After I built several LM3875 and LM3886 gainclone amplifiers, I was totally impressed by their audiophile sound quality. My design goal is to create a audio power amplifier that can deliver 300W into my 4-ohm DIY speaker with low distortion. I want it to produce deep, tight and punchy bass while keeping the excellent mids and highs from my other gainclones. My design uses a PCB to hold 3 paralleled 3886s (i.e. PA150), and then I use the DRV134 to bridge 2 of the PA150 PCB boards. The function of DRV134 is to convert the un-balanced input signal to a balanced signal, so that the non-inverted signal is fed to one PA150, and the inverted signal is fed the another PA150. One of the PA150 is connected to the speaker's positive input, and the other PA150 is connected to the speaker's negative input. Because of this push-pull configuration, the total gain of the amplifier is doubled. Each PA150 has a gain of 20, so the gain of the BPA300 is 40.
I used the LM3886 in the inverted configuration, the reason is that I can use a trim pot to adjust the DC offset of each 3886. National's application note AN1192 suggested to use servo to set the DC offset to zero, but I prefer this simpler solution. After some adjustment, I can get the DC offset of each 3886 to about 9mV, because this is a push pull configuration, the DC offset at speaker terminal would be very close to 0mV.
The PCB is designed in a way that the center area is filled with ground. Which the +30V supply line is at the outer area of the back of the PCB. The -30V supply line is at the outer area of the front of the PCB.
The PA150 PCB - The resistors R2 and R3 are 0.1% parts, you could also buy 1% parts and hand match them to 0.1% accuracy. For the R7 0.2ohm 2W resistor, the PCB is designed to accept either SMD or thru hole component.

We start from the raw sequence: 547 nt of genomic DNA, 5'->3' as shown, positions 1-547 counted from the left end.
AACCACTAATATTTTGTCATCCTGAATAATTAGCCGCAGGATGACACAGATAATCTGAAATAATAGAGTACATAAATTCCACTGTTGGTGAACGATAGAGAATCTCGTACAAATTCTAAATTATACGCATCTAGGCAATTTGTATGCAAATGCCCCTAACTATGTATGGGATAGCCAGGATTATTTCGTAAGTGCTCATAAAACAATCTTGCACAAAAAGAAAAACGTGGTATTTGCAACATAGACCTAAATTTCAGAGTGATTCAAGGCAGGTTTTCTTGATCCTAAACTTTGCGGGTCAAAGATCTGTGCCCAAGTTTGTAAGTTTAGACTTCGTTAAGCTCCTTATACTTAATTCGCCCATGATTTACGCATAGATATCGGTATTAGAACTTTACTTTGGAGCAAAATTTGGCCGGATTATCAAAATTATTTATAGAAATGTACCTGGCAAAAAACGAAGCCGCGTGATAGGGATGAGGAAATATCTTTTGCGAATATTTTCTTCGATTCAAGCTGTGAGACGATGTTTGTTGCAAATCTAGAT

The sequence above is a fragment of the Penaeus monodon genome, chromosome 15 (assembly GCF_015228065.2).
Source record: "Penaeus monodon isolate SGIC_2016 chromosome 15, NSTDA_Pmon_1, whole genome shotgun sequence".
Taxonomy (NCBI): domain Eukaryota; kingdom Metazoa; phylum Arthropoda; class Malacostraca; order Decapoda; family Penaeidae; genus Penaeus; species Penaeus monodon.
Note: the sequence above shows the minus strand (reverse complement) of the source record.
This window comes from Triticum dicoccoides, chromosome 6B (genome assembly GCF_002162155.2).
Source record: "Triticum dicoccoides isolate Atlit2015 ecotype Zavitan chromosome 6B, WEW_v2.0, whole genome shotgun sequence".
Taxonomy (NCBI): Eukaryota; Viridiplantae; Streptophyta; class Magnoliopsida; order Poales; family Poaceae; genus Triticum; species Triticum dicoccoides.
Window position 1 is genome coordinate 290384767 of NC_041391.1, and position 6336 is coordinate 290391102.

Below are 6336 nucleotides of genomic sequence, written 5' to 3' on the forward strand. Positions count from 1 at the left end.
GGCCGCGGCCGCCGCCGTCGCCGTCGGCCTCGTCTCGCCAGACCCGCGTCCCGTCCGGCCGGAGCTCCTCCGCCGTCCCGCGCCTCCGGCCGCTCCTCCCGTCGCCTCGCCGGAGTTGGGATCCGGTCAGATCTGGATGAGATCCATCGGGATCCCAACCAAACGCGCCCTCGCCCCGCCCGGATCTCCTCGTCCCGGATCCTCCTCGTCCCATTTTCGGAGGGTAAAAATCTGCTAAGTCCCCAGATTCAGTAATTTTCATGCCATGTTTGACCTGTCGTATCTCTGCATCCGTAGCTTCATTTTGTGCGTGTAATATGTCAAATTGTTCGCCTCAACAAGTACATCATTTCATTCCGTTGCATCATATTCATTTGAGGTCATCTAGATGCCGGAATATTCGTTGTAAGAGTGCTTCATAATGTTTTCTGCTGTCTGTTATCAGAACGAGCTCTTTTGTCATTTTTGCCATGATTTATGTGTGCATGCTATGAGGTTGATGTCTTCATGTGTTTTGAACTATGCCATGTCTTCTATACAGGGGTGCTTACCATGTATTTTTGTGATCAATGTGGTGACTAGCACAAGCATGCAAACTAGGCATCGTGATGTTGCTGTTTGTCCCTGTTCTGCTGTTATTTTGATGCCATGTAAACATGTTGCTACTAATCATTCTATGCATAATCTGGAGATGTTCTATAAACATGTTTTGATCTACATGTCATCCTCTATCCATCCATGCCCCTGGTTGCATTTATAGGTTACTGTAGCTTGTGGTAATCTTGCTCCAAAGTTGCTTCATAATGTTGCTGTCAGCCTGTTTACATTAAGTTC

The unbalanced input signal is converted to balanced signal using the DRV134. The DRV134 board circuit is very simple, similar to the reference circuit in the Burr Brown DRV134 data sheet.
I choose to use SMD components because I think it is easier for board layout, and can have a shorter signal path. Using surface mount components allows me to create a smaller board. The trimmer is to adjust the DC offset of each 3886 so that the DC is at about the same level.
The 3886s are mounted to the heat sink using a aluminum bar. This mounting method can apply a more even pressure on the 3886s, and thus better heat transfer to the heat sink. I used the LM3886T, the non-isolated version for better heat dissipation. I used Solen 15uF as the DC blocking capacitor, because it not expensive and performance is quite good.
All the power input, signal input and speaker output uses screw type connector for easy assembly and testing.
I have WIMA 0.1uF bypass capacitors soldered at the 3886's supply pin directly, on the back side of the PCB. These capacitors are used to filter out the high frequency noise of the power supply. 4 Nichicon MUSE 2200uF capacitors are used in each board for supply filtering.
Power supply is a 2x25V 500VA encapsulated transformer for each channel. After rectification and at low load, the voltage is at about 34.5V. At full load, the voltage dropped to about 31V. This transformer is very quiet and vibration free. Basically I cannot hear any noise from it. These RIFA big can capacitors can deliver huge current, which is required to produce a deep and punchy bass. This is the voltage regulator board for the DRV134, I used LT317 and LT337 voltage regulator chip.
The PCB ground is connected to the chassis / AC ground via a choke and a 10ohm resistor connected in series. The choke is to block the HF noise, and the 10ohm resistor is to reduce the ground current which would cause some 50Hz hum.
I am building this as a mono-block for better heat dissipation. During testing at 300W this amplifier can become very hot. At normal music listening volume the heatsink is generally warm. Notice all the power and signal wires are twisted to minimize noise.
I used RMAA to do some basic testing.
Testing setup : PC sound card -> Amp line in -> Amp speaker out -> 4 ohm load -> Passive Preamp -> mixer preamp -> PC sound card in.
Passive preamp is to lower to amp's output voltage to line level, mixer preamp is to convert the balanced signal to non-balanced for sound card input. RMAA test result for 1W, 10W, 100W, and 294W at 4ohm load. My sound card's loop back THD is about 0.0017%, so the BPA300 THD result here may be limited by the sound card.
Listening impression: the sound characteristic of this BPA300 is similar to my other LM3886 and LM3875 gainclone. These mono blocks has deeper sound stage, better stereo imaging, much tighter and better controlled bass. Overall I can say this truly is a high end audio equipment.